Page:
In recent weeks social media has seen a rather vocal minority backlash to the masses of Sharks fans who prefer to see GM Doug Wilson given his walking papers. While there are a number of folks in the minority who make strong arguments, one thing that nobody can defend is the contradictory initial reaction and then follow up statement by Wilson after the collapse to the Kings. This is something that has irked me for awhile and is a major reason why I’m a part of the majority.
During last season’s exit interview Wilson was clearly irate and frustrated that his team couldn’t manage to finish off the Kings and rightfully so. The injury to Marc-Edouard Vlasic hurt, but that doesn’t excuse becoming just the fourth team ever to blow a 3-0 series lead. San Jose should have been able to find a way to close out that series. Wilson came off the way fans would want their GM to come off, visibly upset, disappointed, pissed off, etc, etc. The Sharks were an 111 point regular season team that should have been able to knock out a tough opponent in the first round. Beating the Kings likely would have set them up for a deep playoff run possibly ending in a Stanley Cup. As Wilson mentions in his exit interview, the Sharks should have been able to step on the Kings throats and put them away. The Sharks were talented enough to win that series and to win the Stanley Cup.
“Not Close Enough”
A few weeks later in June, Wilson stated that he doesn’t think his team is “close enough” with where other teams are at. I’m sorry, but which is it, Doug? How does your team all of a sudden go from being a Stanley Cup contender to not being close enough? A few weeks didn’t change anything. The Sharks saw all their top guys return this past season outside of the aging and declining Dan Boyle. San Jose had cap space to utilize and could have very easily repeated their 111 point 2013-14 campaign this past season. That is if Wilson hadn’t decided to initiate some bizarre rebuild and youth movement involving signing two veteran goons in John Scott and Mike Brown. It is contradictory in nature to be upset that your team didn’t go on a deep playoff run in early May and then six weeks later make the statement that your team isn’t close enough to the other top contenders. If you were genuinely that upset, then clearly you thought they were capable of winning the whole thing. If you truly thought they weren’t close enough, then you wouldn’t have been nearly as disappointed.
The Sharks lost to the Kings twice in seven games the past two seasons before 2014-15, if that isn’t close enough to the top contenders, than what is? Competing with the best of the best tooth and nail is as much as you can expect out of a team. You can’t blame the players for not getting further when they faced a Stanley Cup final worthy matchup in the first round. Were the Sharks in the Eastern Conference yeah perhaps they get deeper into the playoffs with maybe a couple easier teams in the first couple rounds, but if you don’t win all four rounds it doesn’t matter. Losing is losing. Twenty-nine of 30 teams come up short every season. Had the Sharks been a wild card team and lost to the Kings in the Western Conference final, in a back and forth series (instead of a reverse sweep), it is extremely difficult to imagine Wilson would have initiated this same silly rebuild attempt. But see that in lies the problem, Wilson overreacted to the early exit and the manner in which they lost. Bowing out to the Kings in seven games is a hell of a lot better than a lot of teams would have been able to do. Did the loss brutally suck given the way it happened? Of course it did, but at the end of the day a loss is a loss, no matter how it happened. Regardless of the round and manner in which the series played out, the changes to the roster should have been no different. Whether they lost in round one or four, the strengths and weaknesses of the roster remain the same. Nothing big changed in that sense, they simply didn’t get it done, there is a lot of luck involved in hockey.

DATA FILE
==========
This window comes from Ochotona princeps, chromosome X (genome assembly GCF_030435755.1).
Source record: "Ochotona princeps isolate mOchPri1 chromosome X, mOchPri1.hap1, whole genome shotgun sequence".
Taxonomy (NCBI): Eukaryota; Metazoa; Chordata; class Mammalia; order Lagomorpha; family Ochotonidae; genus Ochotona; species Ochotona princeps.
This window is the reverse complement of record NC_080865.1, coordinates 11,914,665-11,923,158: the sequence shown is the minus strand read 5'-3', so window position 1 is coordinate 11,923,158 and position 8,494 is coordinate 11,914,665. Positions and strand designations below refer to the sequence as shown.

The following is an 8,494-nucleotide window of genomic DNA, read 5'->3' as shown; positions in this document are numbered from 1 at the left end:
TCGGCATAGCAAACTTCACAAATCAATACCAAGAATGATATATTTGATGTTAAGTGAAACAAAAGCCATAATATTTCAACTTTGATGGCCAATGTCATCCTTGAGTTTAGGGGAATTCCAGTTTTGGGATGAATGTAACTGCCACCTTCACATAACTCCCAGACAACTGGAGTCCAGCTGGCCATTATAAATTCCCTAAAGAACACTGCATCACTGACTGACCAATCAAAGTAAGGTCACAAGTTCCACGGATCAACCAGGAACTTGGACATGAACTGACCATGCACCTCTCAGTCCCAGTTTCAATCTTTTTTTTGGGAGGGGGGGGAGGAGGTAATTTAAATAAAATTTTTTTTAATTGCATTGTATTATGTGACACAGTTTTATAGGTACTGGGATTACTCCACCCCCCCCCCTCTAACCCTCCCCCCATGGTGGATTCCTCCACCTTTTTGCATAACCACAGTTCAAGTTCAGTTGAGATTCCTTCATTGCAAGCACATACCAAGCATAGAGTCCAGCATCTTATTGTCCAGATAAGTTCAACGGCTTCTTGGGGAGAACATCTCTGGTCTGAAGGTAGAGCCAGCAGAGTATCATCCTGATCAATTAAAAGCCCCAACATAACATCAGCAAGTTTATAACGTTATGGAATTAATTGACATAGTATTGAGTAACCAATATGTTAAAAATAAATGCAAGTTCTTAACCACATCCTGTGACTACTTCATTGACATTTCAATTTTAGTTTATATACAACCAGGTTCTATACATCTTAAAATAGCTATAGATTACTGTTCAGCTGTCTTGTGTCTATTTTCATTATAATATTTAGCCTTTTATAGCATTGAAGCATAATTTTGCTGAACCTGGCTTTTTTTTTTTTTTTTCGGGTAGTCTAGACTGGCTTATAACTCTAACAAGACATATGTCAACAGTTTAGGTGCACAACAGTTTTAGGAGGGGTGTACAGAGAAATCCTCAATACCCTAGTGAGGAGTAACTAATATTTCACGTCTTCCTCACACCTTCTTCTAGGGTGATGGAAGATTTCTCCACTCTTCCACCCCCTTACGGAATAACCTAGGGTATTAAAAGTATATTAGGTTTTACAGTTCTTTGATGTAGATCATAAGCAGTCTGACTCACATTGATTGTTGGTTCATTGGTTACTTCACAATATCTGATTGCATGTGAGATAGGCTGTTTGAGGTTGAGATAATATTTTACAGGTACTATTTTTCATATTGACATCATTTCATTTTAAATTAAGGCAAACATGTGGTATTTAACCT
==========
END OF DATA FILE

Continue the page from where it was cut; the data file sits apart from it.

The reality is you have to be a pretty damn good hockey team to build a 3-0 series lead against the Kings. The Sharks were plenty close enough to where the other top teams were at last June. They could have still been a top contender this year instead of the abysmal showing the team put forth in 2014-15. But it is tough to do you job when your boss has lost complete faith in you.
Andrew has been credentialed to cover the Sharks since 2010 and the 49ers since 2012. He graduated with his BA in Broadcast Electronic Communication Arts in 2013 from San Francisco State University.